Manual door closers come in two main forms, overhead and jamb mounted. Overhead door closers, such as those from Briton, Dorma and Geze, can be concealed or surface mounted, whereas jamb mounted closers, such as Perko-Powermatic, fit between the door and the door frame and are totally concealed when the door is closed.
A manual door closer stores the energy used in the opening of the door and releases it to close the door. To limit the speed at which the door closes, common door closers use hydraulic (oil-filled) dampers, although spring mechanisms may also be used. The speed at which the door closer closes the door may be adjustable by up to two set screws. These screws often adjust the sweep speed and the latch speed of the door. The latch speed is the speed that the door travels in the last third to 10 degrees as it closes and is often set fast so that the door can properly latch closed. The sweep speed is the speed which the door travels at along the first two thirds of its travel and is often set slower than the latch speed. Door closers which provide this two-stage action and close doors at a determined rate are called 'controlled' door closers.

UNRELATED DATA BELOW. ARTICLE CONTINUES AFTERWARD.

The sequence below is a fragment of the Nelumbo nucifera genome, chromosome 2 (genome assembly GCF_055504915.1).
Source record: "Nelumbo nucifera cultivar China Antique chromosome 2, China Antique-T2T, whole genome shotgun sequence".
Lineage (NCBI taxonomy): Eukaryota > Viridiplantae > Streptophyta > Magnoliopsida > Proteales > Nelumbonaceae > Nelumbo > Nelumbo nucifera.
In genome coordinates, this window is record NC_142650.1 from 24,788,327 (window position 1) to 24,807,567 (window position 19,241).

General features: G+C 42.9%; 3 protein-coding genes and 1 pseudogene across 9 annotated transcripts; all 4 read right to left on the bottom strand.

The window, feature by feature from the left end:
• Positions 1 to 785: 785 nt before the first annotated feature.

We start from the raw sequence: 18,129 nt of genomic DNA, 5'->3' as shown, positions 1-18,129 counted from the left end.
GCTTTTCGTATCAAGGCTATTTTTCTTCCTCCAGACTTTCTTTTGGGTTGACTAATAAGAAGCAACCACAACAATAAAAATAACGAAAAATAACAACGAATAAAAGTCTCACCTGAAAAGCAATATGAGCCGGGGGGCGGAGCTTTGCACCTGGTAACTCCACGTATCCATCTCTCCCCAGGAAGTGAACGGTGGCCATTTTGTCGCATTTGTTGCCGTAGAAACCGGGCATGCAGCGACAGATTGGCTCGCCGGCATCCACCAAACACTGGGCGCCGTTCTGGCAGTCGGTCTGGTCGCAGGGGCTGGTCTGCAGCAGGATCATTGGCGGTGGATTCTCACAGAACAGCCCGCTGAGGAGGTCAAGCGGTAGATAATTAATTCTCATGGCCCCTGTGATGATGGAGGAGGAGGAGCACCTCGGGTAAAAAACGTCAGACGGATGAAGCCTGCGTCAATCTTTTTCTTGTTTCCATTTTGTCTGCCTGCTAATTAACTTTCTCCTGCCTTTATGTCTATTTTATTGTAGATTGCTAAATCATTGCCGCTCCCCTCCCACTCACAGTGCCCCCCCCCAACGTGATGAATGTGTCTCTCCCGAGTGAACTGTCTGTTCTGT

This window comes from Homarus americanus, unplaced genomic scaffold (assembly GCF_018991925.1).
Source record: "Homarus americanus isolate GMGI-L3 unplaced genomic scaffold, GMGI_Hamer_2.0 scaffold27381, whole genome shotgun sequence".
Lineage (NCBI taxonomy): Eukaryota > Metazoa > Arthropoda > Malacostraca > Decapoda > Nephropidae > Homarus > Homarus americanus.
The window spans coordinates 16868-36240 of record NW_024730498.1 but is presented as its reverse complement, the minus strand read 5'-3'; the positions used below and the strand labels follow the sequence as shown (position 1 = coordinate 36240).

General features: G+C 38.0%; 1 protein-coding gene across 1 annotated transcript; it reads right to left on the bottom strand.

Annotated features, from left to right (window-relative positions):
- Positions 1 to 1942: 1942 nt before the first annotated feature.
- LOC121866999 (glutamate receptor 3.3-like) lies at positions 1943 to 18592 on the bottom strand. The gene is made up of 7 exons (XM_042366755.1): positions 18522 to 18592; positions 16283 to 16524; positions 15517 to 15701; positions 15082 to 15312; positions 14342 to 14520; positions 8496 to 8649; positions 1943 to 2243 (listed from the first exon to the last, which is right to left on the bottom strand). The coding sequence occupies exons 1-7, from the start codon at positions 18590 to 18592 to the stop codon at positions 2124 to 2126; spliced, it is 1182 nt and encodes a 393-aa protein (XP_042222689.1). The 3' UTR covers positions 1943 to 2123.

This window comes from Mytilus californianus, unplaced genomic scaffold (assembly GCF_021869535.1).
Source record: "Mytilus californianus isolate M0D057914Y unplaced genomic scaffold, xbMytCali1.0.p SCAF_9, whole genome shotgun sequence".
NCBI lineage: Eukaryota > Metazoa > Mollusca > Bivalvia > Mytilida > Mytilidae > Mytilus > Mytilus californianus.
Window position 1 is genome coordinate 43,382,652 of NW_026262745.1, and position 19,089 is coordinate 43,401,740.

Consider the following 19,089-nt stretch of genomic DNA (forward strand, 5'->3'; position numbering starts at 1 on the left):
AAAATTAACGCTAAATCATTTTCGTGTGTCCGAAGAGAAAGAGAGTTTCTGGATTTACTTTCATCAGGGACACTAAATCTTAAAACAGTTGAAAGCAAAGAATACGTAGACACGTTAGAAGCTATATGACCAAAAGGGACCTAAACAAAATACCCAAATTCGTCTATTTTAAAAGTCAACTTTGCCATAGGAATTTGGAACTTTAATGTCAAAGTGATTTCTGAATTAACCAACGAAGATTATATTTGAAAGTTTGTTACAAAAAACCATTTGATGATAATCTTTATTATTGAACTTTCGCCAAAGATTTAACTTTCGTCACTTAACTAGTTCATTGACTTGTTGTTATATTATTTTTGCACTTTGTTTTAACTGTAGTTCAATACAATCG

Door closers are most commonly used on fire doors, which need to be closed in the case of fire to help prevent spread of the fire and smoke. Choosing a door closer can involve the consideration of a variety of criteria. In addition to the closer's performance in fire situations, other criteria may include resistance to opening forces (for use by disabled or infirm) as well as health, safety, durability, risk of vandalism/ligature and aesthetics. An automatic door closer (more often called door opener) opens the door itself, typically under the control of a push button, motion detector or other device, and then closes it as well, typically employing a motion or proximity detector to determine when it is safe to close the door.
Leading European manufacturers include Briton, Dorma, Geze and Samuel Heath .